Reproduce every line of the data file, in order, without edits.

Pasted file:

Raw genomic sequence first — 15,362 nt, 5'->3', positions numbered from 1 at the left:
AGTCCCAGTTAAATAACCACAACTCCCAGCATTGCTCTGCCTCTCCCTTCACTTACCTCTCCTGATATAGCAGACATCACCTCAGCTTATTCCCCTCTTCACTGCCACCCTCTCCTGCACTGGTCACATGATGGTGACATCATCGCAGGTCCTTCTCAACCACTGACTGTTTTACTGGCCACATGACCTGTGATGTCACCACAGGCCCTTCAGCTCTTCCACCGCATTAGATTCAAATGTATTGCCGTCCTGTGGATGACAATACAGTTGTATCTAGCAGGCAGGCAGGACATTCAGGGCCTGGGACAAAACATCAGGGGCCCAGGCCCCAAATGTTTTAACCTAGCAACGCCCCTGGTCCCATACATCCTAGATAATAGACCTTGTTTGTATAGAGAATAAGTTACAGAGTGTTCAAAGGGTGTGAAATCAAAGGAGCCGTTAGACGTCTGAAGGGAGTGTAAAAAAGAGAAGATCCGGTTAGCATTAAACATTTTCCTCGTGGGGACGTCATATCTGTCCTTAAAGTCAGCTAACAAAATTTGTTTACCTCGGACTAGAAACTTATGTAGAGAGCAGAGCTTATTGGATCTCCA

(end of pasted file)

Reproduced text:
Raw genomic sequence first — 15,362 nt, 5'->3', positions numbered from 1 at the left:
AGTCCCAGTTAAATAACCACAACTCCCAGCATTGCTCTGCCTCTCCCTTCACTTACCTCTCCTGATATAGCAGACATCACCTCAGCTTATTCCCCTCTTCACTGCCACCCTCTCCTGCACTGGTCACATGATGGTGACATCATCGCAGGTCCTTCTCAACCACTGACTGTTTTACTGGCCACATGACCTGTGATGTCACCACAGGCCCTTCAGCTCTTCCACCGCATTAGATTCAAATGTATTGCCGTCCTGTGGATGACAATACAGTTGTATCTAGCAGGCAGGCAGGACATTCAGGGCCTGGGACAAAACATCAGGGGCCCAGGCCCCAAATGTTTTAACCTAGCAACGCCCCTGGTCCCATACATCCTAGATAATAGACCTTGTTTGTATAGAGAATAAGTTACAGAGTGTTCAAAGGGTGTGAAATCAAAGGAGCCGTTAGACGTCTGAAGGGAGTGTAAAAAAGAGAAGATCCGGTTAGCATTAAACATTTTCCTCGTGGGGACGTCATATCTGTCCTTAAAGTCAGCTAACAAAATTTGTTTACCTCGGACTAGAAACTTATGTAGAGAGCAGAGCTTATTGGATCTCCA